De Santis highlighted that when it comes to viewing habits, amongst the millions of BVOD viewers, Gen Z is most likely to watch BVOD regularly, with over one-third (37%) of them planning to move beyond linear TV in the next five years, according to the research.
“For these younger generations, FAST channels are showing potential as they offer viewers a more curated and leaned back experience that allows them to discover content of their choice.”
“Broadcasters have continued to innovate and invest in content, UX, data, and technology to focus on user experience and personalisation. This, alongside audiences shifting to IP-based platforms, has continued to fuel the significant growth in BVOD,” he added.
De Santis also noted that advertisers have recognised the significant benefits of using BVOD platforms to connect with their target audiences and investing in BVOD for its incremental reach beyond linear TV and its data-driven benefits.
“As advertisers increasingly embrace BVOD, they understand its role as a brand-safe alternative to walled gardens, where they can advertise at scale against premium content that is consistent with their brand,” he said.
“As more brand advertisers understand the impact of data-driven precision in TV, they will apply it in a more consistent way across all advertising channels on the open internet, becoming more adept at omnichannel frequency management, performance, and data usage,” he added.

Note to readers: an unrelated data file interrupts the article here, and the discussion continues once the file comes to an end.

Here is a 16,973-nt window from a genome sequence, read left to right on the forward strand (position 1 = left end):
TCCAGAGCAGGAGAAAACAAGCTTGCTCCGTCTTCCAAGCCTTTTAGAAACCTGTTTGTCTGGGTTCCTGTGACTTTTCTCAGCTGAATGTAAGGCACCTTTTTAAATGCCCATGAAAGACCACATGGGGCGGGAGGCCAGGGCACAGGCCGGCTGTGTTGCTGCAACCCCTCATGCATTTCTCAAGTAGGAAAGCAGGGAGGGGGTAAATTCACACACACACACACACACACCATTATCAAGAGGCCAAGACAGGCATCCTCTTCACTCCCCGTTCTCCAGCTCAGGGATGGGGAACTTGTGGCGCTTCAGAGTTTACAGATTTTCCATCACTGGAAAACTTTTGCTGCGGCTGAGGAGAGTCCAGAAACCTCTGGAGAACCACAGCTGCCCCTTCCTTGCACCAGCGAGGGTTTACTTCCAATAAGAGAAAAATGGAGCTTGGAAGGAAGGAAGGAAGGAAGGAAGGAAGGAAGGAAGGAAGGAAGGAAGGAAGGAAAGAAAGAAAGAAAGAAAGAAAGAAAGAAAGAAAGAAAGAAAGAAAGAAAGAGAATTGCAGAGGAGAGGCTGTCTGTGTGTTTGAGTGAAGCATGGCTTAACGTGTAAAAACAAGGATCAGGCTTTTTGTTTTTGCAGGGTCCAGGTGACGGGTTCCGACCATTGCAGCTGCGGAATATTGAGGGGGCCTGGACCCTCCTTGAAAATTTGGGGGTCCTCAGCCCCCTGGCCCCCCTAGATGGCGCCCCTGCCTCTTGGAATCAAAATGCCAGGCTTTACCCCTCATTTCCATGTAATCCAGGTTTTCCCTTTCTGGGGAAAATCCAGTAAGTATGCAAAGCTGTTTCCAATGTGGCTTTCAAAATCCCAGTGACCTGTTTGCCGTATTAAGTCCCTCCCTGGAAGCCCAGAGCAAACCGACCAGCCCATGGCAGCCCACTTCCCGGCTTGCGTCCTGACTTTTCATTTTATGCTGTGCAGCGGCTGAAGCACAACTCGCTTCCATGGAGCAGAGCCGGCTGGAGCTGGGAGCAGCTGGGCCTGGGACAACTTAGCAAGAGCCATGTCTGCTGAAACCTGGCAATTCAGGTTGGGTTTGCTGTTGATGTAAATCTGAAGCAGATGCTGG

The role of trust in reporting on ads on Total TV
De Santis noted that trust plays a critical role in all digital advertising, not just Total TV.
With the consumer digital journey made complicated with so fragmented media choices, understanding the reporting of ads holistically across all channels is key.
“The world of digital advertising has predominantly been controlled by a few large tech companies which operate as closed ecosystems known as ‘walled gardens’. They are notorious for not providing advertisers much insight into where their ads show up and which ads drive a higher return on investment (ROI).
De Santis continued: “This lack of granularity makes analysing campaign performance, making comparisons between different advertising approaches and deriving business-level insights difficult for advertisers. As a result, advertisers, who are under increasing pressure to demonstrate the value of their work, struggle to justify their ad spend.”
De Santis noted that part of the solution to building greater trust and transparency for advertisers lies with the ‘open internet’. This allows advertisers to determine the effectiveness of their investment clearly and transparently through independent, third-party verification and measurement.
“On the open internet, greater trust and transparency empowers marketers to evaluate advertising campaigns effectively and make more informed decisions to drive better performing campaigns,” he added.
The most watched channel and genre by Australian consumers and what that means for advertisers
De Santis also highlighted that drama, reality TV and children’s programs were the most watched genres by Australian consumers, according to The Trade Desk research.
This gives advertisers a good idea of where they should invest if they’re looking for healthy ROIs.
The Trade Desk’s data also noted that outside of genre, BVOD is Australia’s fastest-growing media channel, with 2.5 million Australians choosing it over linear TV each week.
“By 2026, it’s expected to grow to 34%. Advertisers should be looking ahead to where the market and audiences are headed, and if you ask me, BVOD is it,” De Santis added.
Top image: Ashton De Santis